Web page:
Date Of Birth: 1948
This farmer's son was born in 1948 in the village of St Buryan, West Cornwall. After leaving school he worked as a carpenter and after his apprenticeship went to work in a tin mine.
Jethro started in show business singing traditional songs in Cornish pubs. At the age of 18, he joined a local operatic society. But he discovered he could get laughs, too, and so became a comic.
Although rarely seen on TV, he sells more than 250,000 theatre seats a year and does a roaring trade on video.
His few small-screen outings include The Des O'Connor Show, where he appeared a record nine times, and five appearances on Jim Davidson’s Generation Game, twice to make a Cornish Pasty.
He has hosted two shows for West Country ITV station HTV, The Jethro Junction, and in December 2001 appeared in the Royal Variety show in front of the Queen.
Jethro lives in Lewdown on the Devon/Cornwall border. His passions are his show horses, golf, and rugby, having played prop-forward for Penzance and Newlyn for ten years from 1967.
Cornish comedian Jethro isn’t exactly the height of cool, largely dismissed these days as a passé old-school throwback with little more than a bumpkin’s accent and an arsenal of other people’s jokes to his name.
Those criticisms – especially the last one – have a lot of currency. Yet, despite it all, there is something very likeable about him. His gags may often be unpleasant, thanks to his insatiable below-the-belt obsession, but as the bemused simpleton always appearing on the back foot, he sells the bar-room tales with such effortless hangdog charm that it melts a lot – but not all – of the objections.
His audience here at the end-of-the-pier Worthing Pavilion reflect his own age – 63, if you’re wondering. But they like a bit of blue, and not just in their rinses, and Jethro certainly delivers. His routine is set almost exclusively in the NHS, with people rocking up to GPs’ surgeries or winding up in hospital with all manner of implausible genital ailments.
If you put your mind to it, you can usually predict the punchlines before he gets there – a task made easier if you’ve seen the gags on any number of round-robin emails or sick joke websites – but people love these clearly identifiable jokes. And, at the risk of losing a lot of credibility points, I’d venture that Jethro – who real name, brilliantly, is Geoff Rowe – is a very good comic, in technique at least. He delivers with great rhythm, timing and charm that, to some extent at least, means the offensive is defanged, and made silly. Likewise he can insult the audience in the most over-the-top way and they love him for it, because of the self-deprecating undercurrent to all that he does. And when he wants a real simpleton, he evokes the even more simple character of Denzil, his fictional sidekick in the fine ‘dumb and dumber’ double-act tradition.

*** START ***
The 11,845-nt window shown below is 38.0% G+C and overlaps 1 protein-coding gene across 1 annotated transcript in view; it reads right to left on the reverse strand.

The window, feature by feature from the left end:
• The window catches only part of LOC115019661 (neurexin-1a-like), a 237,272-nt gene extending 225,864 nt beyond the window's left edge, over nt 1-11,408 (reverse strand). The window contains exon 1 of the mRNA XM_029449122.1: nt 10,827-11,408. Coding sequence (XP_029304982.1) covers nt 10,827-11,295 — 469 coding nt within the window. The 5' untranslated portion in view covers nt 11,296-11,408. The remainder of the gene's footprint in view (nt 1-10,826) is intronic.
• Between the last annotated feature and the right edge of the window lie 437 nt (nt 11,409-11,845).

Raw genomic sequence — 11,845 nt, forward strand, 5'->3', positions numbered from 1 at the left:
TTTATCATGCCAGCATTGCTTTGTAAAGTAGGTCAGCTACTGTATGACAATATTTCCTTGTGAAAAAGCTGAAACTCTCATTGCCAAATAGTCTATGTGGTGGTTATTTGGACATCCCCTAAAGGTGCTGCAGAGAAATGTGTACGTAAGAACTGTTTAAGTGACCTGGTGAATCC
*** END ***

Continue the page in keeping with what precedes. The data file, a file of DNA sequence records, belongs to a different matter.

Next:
A couple of times the liberal observer might flinch at Jethro’s anachronistic mindset. His mention of the gays in nearby Brighton really bristles, revolving as it does around the assumption that toilets might genuinely display ‘beware of the homosexual’ signs. But a lot of the dated references are just lazy, rather than genuinely offensive. Germans are Nazis, the Irish are terrorists, that sort of thing. Bless him, he tries to be topical with a joke about Gordon Brown (he does know he’s not Prime Minister any more, right?) but as it’s based on an assumption of sub-literate intelligence, it’s clearly a George Bush joke given a spray job. Yet out of context, it doesn’t work: you can say a lot about Brown, but that he’s a thicko doesn’t stack up.
So, back to the dick and fanny jokes with which Jethro is clearly more comfortable. But eventually the gynaecological obsession gets too much, and as he goes cruder the charm isn’t enough to hold it together. The tale of the woman stuck to the bathroom tiles by her ‘fanny’ did it for me, although much of his audience loved it, no matter how relentless the unpleasantness.
In what is a bizarre juxtaposition to modern ears, these sick jokes are alleviated by the odd tender ballad. Jethro’s support act, who makes a couple of reappearances after the opening warm-up, is a able club singer – the sort of meldodramatic X-Factor act who’ll jerk his microphone away in moments of high emotion, or pull it back and forth like a trombone. But if you think that’s cheesy, wait until Jethro, for no reason, launches into an earnest rendition of the Scottish folk song Maggie.
Later, he delivers a load of one-liners as he absently, hypnotically, strums away at a guitar, a enchanting trick sometimes used by contemporary comics, most of whom might be surprised to learn the technique is not the preserve of the quirky indie circuit.
There’s too much not to like about Jethro’s material to recommend him, but he’s got a lot of redeeming features that many of his generation lack, largely thanks to his winningly sympathetic attitude.